Friday, March 4, 2011

Mr. Calderon goes to Washington - Keep on truckin'

In anticipation of Thursday’s meeting between the presidents of Mexico and the U.S., I claimed that it will “take more than a meeting to tackle the many topics between the neighboring states.” Perhaps I spoke to soon after both leaders announced an agreement over a long-standing trade dispute.

Felipe Calderon and Barack Obama agreed yesterday to allow Mexican trucks to cross the border and operate on U.S. highways. Cross-border trucking has been held up since the North American Free Trade Agreement was ratified in 1995. Yet at a White House news conference with Calderon, Obama declared “we have found a clear path to resolve the dispute over trucking between our two countries.”

Under the new arrangement, which requires congressional approval, Mexican truckers planning to cross the border would have to be fluent in English and subject to drug testing. Additionally, their vehicles will be obligated to carry electronic on-board recorders in order to ensure “compliance with hours-of-service and related laws.”

The agreement could have an immediate impact on the U.S. economy in that the Mexican government pledged to drop a number of tariffs placed after a 2009 pilot program was cancelled. According to the White House, Mexico would remove taxes on $2.4 billion worth of imports on goods such as pork, cheese, corn and fruits.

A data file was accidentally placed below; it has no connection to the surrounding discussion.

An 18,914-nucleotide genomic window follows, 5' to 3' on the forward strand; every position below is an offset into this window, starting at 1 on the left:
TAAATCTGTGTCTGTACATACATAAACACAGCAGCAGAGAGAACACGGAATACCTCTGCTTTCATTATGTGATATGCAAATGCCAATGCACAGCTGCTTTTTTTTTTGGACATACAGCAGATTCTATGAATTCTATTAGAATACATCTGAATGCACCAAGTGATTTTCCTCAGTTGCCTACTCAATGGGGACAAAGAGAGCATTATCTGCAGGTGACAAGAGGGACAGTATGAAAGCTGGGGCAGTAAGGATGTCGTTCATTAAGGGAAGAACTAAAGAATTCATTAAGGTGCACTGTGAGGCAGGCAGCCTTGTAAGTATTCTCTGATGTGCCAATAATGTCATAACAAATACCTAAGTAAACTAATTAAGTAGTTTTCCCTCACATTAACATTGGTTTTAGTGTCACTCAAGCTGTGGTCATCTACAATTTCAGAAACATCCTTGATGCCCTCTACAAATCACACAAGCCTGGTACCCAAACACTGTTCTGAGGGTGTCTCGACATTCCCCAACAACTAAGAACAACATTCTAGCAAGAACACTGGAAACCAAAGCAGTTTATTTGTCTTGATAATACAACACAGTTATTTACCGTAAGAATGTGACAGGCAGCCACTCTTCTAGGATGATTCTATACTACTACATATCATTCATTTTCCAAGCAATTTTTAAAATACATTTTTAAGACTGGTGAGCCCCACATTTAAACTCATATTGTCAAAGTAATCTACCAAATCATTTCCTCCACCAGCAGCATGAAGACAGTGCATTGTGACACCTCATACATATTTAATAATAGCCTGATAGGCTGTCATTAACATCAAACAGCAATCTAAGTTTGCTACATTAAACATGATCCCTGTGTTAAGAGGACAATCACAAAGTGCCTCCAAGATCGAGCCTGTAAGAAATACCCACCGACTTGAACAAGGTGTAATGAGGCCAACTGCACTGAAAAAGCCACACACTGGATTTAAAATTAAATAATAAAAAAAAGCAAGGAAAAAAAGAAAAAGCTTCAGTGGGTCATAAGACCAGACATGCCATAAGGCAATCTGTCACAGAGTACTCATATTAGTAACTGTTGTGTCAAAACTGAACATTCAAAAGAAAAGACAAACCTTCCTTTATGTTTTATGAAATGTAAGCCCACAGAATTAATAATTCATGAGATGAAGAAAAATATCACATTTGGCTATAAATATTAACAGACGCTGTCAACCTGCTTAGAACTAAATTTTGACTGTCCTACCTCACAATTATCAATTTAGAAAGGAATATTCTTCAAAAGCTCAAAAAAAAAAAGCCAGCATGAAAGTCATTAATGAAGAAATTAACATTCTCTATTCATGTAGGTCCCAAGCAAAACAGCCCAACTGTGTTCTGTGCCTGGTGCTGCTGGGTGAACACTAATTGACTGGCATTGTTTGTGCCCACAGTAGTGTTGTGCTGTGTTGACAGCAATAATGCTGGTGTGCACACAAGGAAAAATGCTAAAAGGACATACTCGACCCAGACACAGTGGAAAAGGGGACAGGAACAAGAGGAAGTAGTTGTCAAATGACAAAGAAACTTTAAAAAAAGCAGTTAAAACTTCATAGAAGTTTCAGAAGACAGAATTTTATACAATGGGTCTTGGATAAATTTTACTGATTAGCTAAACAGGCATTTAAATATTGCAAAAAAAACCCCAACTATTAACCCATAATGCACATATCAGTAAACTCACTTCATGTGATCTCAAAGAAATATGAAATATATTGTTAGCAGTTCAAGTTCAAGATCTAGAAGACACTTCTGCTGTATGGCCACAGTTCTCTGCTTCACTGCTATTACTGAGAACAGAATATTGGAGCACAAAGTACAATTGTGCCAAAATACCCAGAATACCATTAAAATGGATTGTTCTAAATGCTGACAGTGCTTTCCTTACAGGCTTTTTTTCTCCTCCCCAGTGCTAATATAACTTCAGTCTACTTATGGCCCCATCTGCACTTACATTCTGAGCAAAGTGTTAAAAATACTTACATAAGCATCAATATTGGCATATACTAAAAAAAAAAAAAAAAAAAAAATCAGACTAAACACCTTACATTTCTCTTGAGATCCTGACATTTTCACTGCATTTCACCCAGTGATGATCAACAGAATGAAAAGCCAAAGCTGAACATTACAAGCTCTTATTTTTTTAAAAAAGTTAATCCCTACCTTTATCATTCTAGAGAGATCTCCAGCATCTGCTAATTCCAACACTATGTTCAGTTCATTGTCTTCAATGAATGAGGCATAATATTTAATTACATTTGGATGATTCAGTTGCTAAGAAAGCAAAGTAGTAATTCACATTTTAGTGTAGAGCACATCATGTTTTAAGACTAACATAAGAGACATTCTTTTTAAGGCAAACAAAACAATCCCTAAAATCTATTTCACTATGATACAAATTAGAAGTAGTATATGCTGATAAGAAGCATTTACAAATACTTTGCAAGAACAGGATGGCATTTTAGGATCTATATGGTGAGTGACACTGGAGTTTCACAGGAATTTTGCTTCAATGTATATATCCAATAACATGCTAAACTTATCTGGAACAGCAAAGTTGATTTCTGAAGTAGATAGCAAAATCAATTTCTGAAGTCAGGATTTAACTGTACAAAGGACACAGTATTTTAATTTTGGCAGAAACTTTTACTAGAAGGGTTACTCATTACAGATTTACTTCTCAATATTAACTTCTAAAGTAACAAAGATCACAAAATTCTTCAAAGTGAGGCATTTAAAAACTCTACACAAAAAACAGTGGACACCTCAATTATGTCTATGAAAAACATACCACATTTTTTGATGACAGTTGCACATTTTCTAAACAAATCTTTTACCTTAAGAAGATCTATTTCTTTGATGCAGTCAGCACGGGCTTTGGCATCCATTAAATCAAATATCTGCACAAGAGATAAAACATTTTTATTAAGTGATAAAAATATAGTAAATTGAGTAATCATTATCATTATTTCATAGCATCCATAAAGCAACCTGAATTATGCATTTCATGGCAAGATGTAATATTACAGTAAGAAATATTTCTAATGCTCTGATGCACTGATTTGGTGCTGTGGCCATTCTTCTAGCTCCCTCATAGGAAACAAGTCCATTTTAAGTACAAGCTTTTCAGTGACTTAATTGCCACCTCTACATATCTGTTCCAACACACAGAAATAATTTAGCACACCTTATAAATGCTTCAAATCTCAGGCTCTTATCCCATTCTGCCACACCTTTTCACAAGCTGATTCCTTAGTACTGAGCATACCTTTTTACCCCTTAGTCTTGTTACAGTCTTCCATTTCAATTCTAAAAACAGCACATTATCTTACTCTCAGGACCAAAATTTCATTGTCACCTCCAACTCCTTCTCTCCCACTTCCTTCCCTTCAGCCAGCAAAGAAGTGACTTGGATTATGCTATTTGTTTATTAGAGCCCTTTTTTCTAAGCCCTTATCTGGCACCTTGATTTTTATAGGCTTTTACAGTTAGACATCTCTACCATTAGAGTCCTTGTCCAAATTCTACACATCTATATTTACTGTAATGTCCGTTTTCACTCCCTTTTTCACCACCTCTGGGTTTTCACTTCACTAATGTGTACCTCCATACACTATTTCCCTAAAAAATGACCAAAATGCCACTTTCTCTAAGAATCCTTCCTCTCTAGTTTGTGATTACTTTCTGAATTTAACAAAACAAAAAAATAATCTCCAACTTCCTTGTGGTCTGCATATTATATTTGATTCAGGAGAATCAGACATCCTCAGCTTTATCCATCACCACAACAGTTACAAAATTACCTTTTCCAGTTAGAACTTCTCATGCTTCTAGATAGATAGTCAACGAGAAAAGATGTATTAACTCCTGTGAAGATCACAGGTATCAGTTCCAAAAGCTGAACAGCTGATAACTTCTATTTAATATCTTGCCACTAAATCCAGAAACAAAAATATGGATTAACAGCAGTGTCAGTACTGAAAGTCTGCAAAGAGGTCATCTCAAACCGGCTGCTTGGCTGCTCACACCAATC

The deal has been met with opposition from some labor unions and independent truckers who worry over the potential loss of jobs and revenue in the U.S. Conversely, the pact was backed by business interests as well as U.S. Rep. Henry Cuellar from Texas who praised the “important step to more open, transparent and efficient trade between the two countries.”

Meanwhile, one Mexican truck company owner viewed the deal with cautious optimism:
“I am going to need to analyze it and know how it’s going to function to see if we would participate,” (Transportes Rafa owner Rafael) Godinez Beltran said. “It would open the market for work, but I’m going to wait and see if it can get beyond the politics.”
The meeting between Calderon and Obama comes amid allegations of tense relations between their respective states after Wikileaks revealed U.S. diplomatic cables criticizing Mexican anti-drug efforts.

Image- Gregory Bull/AP via The Seattle Times (“A Mexican truck driver radios his company after taking his rig into the U.S. from Juarez, Mexico.”)
Online Sources- Sydney Morning Herald, BusinessWeek,, Houston Chronicle, The Latin Americanist

1 comment:

Anonymous said...

de Clermont - finally the truckers can access the US market. What a stupid boondoggle. Now if we can only get the US Congress to drop the ludicrous and costly corn subsidies that hurt the sugar industry in the USA, Mexico and other countries and cost the US taxpayers big bucks.